Though low budgets may feature as a prominent barrier to investment in new technology, our survey revealed that most businesses are in fact not strapped for cash. The survey also highlights that only 4 per cent of the many businesses surveyed in the UAE and Saudi Arabia are capable of acting digitally, which begs the question: why isn’t there greater investment in technology?
The data offers its own explanation – of the participants, only 30 per cent of organisations credit the board with having driven digital transformation, potentially signalling a lack of commitment from business leaders themselves. This is largely unsurprising, as the C-suite has traditionally resisted any large-scale investments that could affect revenue and profit figures – particularly around assets that are viewed as cost centres rather than profit generators.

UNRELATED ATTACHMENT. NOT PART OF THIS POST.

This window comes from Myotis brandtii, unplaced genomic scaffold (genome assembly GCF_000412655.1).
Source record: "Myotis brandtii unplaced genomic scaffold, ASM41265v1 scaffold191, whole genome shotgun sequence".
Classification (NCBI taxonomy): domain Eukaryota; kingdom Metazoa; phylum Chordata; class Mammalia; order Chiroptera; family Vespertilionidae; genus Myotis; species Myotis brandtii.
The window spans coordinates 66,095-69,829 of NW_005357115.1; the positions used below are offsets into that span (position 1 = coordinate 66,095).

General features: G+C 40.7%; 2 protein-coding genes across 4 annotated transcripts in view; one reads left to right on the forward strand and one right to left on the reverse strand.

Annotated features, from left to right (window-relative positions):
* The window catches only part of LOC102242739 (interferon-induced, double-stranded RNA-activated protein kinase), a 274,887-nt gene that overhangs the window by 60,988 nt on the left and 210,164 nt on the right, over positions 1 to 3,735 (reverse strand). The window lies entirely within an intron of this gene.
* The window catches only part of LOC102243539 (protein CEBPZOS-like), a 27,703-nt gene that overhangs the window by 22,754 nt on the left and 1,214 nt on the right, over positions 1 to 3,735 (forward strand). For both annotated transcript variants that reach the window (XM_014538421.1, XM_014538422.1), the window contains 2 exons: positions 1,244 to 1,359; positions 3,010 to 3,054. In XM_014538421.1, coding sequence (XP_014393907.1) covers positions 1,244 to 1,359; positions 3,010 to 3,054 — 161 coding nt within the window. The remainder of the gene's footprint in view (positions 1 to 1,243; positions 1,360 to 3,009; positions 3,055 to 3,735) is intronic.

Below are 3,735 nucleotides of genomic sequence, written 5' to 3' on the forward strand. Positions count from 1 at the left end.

In today’s market, business leaders cannot afford to think this way and should instead be looking for more efficient ways to upgrade infrastructure and enhance the capabilities of the business.
With flexible consumption models, businesses can accelerate the transformation of their IT infrastructure to include modern capabilities and enable a new level of performance across the company, without the considerable up-front price tag. Often these solutions offer trial periods and scaling options to provide additional confidence to decision makers and IT leaders as they explore innovative new technologies and capabilities.